Opportunity Culture Voices: Keep on Keeping On

October 16, 2015

“I’m practically a Syracuse City Schools lifetime member—from student, to teacher, to coach, then nearly into administration—but with a happy detour. I got to return to the classroom in a new position of multi-classroom leader. As the MCL, I lead a team of teachers while continuing to teach—the sweet spot for this point in my career.

But at a school new to me, in a new leadership role, with teachers who didn’t necessarily sign up for the total collaboration and openness of this team-teaching model, I faced challenges. I knew we needed to focus on data—we did need data to “drive our instruction”—and that meant sharing our students’ results with the whole team.”

–Syracuse City Schools Multi-Classroom Leader Maggie Vadala, in Keep on Keeping On: Using Data to Move Students Forward

Data-driven instruction + a new model of teacher-led team teaching + being at a new, high-need school + data systems that must continue to improve: That’s what Syracuse’s Maggie Vadala took on last year–and very happily. In Thursday’s RealClearEducation.com, Vadala describes the challenges.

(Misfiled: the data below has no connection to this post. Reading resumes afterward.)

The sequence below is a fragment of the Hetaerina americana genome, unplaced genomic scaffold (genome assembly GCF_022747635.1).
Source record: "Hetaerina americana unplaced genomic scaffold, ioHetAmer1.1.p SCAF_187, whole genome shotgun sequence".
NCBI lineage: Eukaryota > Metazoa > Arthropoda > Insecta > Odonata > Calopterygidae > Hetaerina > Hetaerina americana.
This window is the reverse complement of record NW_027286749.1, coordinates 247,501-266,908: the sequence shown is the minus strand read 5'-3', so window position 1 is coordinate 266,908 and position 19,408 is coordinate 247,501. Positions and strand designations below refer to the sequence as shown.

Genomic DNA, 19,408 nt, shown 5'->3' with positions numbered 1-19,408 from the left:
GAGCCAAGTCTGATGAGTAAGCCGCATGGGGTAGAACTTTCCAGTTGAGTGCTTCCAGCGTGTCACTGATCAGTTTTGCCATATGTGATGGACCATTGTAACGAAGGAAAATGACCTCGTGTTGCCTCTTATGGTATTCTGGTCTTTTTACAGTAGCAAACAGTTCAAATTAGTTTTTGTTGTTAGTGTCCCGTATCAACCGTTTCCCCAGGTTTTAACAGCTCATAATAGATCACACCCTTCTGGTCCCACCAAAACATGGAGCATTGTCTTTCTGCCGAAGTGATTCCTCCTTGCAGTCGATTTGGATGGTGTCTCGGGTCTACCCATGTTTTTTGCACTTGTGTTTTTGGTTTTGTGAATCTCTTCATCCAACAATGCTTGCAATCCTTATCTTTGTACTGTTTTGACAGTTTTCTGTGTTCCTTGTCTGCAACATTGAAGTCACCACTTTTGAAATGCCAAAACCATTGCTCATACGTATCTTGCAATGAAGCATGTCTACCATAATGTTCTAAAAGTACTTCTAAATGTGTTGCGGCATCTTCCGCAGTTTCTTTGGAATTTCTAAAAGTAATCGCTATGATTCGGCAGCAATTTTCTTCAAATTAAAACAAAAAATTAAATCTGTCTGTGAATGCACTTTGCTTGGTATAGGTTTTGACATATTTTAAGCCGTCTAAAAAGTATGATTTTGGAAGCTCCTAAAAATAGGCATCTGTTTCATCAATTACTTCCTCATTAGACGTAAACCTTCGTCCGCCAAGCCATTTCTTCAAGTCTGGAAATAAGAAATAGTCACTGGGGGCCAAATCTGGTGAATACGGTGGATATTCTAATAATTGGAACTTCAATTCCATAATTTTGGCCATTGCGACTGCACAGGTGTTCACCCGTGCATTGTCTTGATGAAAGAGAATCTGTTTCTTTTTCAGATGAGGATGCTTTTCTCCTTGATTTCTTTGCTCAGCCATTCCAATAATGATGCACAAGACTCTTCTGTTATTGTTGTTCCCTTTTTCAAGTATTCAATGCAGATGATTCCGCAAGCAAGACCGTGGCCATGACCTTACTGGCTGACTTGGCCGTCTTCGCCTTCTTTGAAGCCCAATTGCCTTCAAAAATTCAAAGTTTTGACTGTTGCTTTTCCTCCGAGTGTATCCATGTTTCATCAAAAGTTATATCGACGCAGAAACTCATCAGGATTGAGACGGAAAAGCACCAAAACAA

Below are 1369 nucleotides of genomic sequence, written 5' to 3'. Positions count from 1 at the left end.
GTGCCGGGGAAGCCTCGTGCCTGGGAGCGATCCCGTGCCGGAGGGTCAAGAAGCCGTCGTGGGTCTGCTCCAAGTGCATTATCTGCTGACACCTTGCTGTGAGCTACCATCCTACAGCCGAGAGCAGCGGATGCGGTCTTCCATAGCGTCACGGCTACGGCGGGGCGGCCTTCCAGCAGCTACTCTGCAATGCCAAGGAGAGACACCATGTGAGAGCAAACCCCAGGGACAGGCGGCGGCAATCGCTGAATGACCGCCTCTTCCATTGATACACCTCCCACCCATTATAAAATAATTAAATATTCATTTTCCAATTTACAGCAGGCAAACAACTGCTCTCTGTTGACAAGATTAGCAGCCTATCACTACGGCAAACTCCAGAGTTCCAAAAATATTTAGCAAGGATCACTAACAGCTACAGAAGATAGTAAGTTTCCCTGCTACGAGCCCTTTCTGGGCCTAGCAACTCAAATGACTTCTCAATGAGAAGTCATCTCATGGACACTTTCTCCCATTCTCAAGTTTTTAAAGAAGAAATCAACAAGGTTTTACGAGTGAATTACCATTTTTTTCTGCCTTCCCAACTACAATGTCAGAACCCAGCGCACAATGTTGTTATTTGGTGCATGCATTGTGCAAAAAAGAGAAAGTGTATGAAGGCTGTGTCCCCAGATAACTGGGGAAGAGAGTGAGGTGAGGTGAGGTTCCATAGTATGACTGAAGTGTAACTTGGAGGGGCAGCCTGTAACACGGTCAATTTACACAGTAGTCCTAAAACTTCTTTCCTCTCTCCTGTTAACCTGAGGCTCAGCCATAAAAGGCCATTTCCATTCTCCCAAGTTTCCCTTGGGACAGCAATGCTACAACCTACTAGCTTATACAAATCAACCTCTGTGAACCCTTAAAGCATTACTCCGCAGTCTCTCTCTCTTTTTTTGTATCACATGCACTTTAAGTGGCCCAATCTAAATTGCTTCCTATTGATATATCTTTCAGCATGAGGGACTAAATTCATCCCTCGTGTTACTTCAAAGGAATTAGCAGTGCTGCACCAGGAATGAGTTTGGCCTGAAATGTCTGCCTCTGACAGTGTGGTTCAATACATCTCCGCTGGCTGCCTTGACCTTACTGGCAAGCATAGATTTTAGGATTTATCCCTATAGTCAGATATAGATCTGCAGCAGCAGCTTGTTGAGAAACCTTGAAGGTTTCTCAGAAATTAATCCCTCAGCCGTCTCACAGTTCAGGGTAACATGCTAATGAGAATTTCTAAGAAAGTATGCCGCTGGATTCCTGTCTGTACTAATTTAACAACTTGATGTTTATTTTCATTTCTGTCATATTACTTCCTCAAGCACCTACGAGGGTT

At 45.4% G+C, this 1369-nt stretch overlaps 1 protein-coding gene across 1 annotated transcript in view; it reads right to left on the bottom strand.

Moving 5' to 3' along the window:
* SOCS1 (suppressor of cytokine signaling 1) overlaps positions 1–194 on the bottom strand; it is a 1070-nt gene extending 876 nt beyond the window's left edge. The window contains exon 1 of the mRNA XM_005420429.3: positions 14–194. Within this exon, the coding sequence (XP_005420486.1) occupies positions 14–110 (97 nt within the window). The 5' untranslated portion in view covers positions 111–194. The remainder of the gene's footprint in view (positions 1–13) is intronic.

“As I dug into the data, I realized I left one important item out: relationships! I was working with five third-grade teachers and 75 students. Altogether, the five teachers had just 11 years of teaching experience.

So while we were sharing our students’ sometimes dismal data, a far-from-comfortable experience for teachers used to working alone, I had to simultaneously build trust. They were welcoming but suspicious about my role—was I just there to run to the principal whenever they made a mistake? Where was I going with all that data? I had a group of committed people; now, they had to trust that I could guide us to accomplish more together than independently.”

Read how she did it, in her warm but no-nonsense, straightfoward approach to leading her team, and their ups and downs along the way. And hear more of Vadala’s thoughts on the accompanying video drawn from our September interview with her. She’s just one of the many inspiring Opportunity Culture teachers and teacher-leaders who sees the difference Opportunity Culture is making in schools. Read past columns from her Opportunity Culture colleagues in the Opportunity Culture series–and thanks to Real Clear Education as always for hosting it.

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